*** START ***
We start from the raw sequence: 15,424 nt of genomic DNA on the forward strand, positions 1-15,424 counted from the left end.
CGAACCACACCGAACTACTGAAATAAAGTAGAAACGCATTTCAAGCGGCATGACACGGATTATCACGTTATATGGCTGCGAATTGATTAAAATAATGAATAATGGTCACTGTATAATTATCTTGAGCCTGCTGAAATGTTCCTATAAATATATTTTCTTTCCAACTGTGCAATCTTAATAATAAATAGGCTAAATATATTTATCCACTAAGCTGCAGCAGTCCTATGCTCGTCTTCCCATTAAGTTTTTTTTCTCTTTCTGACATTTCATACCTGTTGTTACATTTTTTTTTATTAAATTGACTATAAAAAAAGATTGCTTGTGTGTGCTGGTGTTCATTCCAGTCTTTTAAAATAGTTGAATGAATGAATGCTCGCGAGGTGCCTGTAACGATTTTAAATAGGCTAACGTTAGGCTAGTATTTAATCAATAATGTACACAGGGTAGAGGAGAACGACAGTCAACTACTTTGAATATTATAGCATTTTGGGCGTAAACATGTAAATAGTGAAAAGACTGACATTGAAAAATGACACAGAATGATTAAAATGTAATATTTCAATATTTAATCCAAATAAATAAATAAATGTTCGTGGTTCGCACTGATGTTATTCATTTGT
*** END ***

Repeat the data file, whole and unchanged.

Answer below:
We start from the raw sequence: 15,424 nt of genomic DNA on the forward strand, positions 1-15,424 counted from the left end.
CGAACCACACCGAACTACTGAAATAAAGTAGAAACGCATTTCAAGCGGCATGACACGGATTATCACGTTATATGGCTGCGAATTGATTAAAATAATGAATAATGGTCACTGTATAATTATCTTGAGCCTGCTGAAATGTTCCTATAAATATATTTTCTTTCCAACTGTGCAATCTTAATAATAAATAGGCTAAATATATTTATCCACTAAGCTGCAGCAGTCCTATGCTCGTCTTCCCATTAAGTTTTTTTTCTCTTTCTGACATTTCATACCTGTTGTTACATTTTTTTTTATTAAATTGACTATAAAAAAAGATTGCTTGTGTGTGCTGGTGTTCATTCCAGTCTTTTAAAATAGTTGAATGAATGAATGCTCGCGAGGTGCCTGTAACGATTTTAAATAGGCTAACGTTAGGCTAGTATTTAATCAATAATGTACACAGGGTAGAGGAGAACGACAGTCAACTACTTTGAATATTATAGCATTTTGGGCGTAAACATGTAAATAGTGAAAAGACTGACATTGAAAAATGACACAGAATGATTAAAATGTAATATTTCAATATTTAATCCAAATAAATAAATAAATGTTCGTGGTTCGCACTGATGTTATTCATTTGT